If you’re in the market for a comedian, I’ve got a recommendation. For those in search of a wedding singer, I have a name for you. Anyone looking for a bonafide, radiant talent who can sing the living daylights out of any song? I’ve got you covered. The answer to all of the aforementioned queries is: Karen Mason.
The accomplished Broadway and cabaret star is enjoying a month long residency at Don’t Tell Mama’s, the midtown establishment which she and the late Nancy Lamott opened in 1983. Her show, entitled Mason at Mama’s in May, is a joyous collection of American standards, a few numbers from ill-fated productions, and an original tune, written by her husband, Paul Rolnick, and Shelly Markham. The evening is directed by Barry Kleinbort with musical direction/pianist Christopher Denny.
Mason opened with the George and Ira Gershwin classic, “Our Love Is Here To Stay” and closed with Harold Arlen/Yip Harburg’s “Somehwhere over the Rainbow”. Although both songs are often oversung, Mason breathed fresh life into each lyric, subtly acknowledging their current political relevance. From Ira Gershwin:
The more I read the papers/the less I comprehend/The world and all its capers/ and how it all will end.
Harburg gave the world this inspiration:
When all the world is a hopeless jumble/And the raindrops tumble all around/Heaven opens a magic lane
In both cases, Mason reminded us why these songs remain forever woven into the fabric of our culture.
Other highlights from the evening included the title song from Play Me A Country Song, a country-western musical that served as Mason’s Broadway debut. She joked about its’ short run, informing us that, “It opened on June 27, 1982 and closed on June 27, 1982,” and added that “the score was by Harry Manfredini, who wrote music for the Friday the 13th movies.”
She also treated her enthusiastic audience to the title song from another stage disappointment, Rebecca. “For those who are unfamiliar with this story, go home and watch American Greed,” she said. The musical, in which Mason was cast, never reached Broadway after an unscrupulous producer conned his investors.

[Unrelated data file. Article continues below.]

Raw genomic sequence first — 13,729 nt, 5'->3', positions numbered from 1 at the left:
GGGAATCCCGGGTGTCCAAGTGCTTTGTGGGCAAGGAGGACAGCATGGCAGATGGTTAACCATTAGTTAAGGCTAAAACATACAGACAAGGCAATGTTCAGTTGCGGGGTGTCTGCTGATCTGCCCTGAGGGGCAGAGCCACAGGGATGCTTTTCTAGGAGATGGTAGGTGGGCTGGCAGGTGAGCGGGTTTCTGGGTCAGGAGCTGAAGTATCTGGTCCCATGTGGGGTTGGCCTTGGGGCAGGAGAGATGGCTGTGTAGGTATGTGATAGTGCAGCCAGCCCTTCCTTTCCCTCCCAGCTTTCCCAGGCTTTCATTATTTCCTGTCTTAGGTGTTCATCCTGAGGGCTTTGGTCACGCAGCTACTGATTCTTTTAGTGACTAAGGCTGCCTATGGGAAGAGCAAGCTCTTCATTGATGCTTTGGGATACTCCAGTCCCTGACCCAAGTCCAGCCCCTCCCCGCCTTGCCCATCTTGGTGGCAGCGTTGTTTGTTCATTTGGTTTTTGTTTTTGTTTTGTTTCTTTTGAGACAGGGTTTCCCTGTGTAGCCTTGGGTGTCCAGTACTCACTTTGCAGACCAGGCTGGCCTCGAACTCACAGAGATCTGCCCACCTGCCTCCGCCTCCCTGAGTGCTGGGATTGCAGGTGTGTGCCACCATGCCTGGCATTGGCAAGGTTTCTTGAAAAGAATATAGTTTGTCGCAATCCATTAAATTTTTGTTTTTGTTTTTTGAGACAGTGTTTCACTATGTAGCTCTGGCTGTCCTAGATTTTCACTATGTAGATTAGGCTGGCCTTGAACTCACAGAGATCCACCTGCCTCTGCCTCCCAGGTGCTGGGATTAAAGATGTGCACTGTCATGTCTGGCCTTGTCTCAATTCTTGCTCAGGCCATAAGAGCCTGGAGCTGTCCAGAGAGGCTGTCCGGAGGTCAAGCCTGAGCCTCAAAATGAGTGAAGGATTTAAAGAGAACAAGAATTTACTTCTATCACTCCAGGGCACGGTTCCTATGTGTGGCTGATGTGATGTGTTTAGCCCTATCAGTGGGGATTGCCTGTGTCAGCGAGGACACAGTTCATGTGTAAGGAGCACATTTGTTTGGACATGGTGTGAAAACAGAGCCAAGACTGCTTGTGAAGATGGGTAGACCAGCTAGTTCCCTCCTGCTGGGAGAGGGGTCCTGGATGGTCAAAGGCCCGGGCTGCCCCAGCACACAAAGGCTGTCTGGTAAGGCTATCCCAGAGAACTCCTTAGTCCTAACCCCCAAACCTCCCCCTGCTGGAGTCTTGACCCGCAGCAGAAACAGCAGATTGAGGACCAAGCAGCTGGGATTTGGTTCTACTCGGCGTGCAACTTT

Mason’s bright spirit, however, has transcended her disappointments and she offered sage wisdom about navigating life’s challenges. In addition, she has enjoyed lengthy stints in Mamma Mia! and Sunset Boulevard, the latter of which she gleefully parodied during her 80 minute act.
Mason, whose many fans include those within the LBGT community, amused her audience with the history of her husband’s song. “After marriage equality passed in New York State, I became a wedding singer!” Once the laughter subsided, she sang the wonderfully poignant “It’s About Time.” The song is also the title track from her new album , which includes many of the songs she is performing this month.
Mason noted that the last time she performed at Don’t Tell Mama’s, her show was called Mason at Mama’s in March. She has now exhausted her alliterative calendar options. For long time fans and newcomers, it doesn’t much matter. Between her comedic timing, incredible warmth, and glorious vocals, Mason at Mama’s is a must in any month.
Karen Mason in Mason at Mama’s in May will continue at 7 PM ET on Sunday May 28th and Monday May 29th at Don’t Tell Mama’s (West 46th street between 8th and 9th.) For tickets and more information about these shows and upcoming appearances visit here.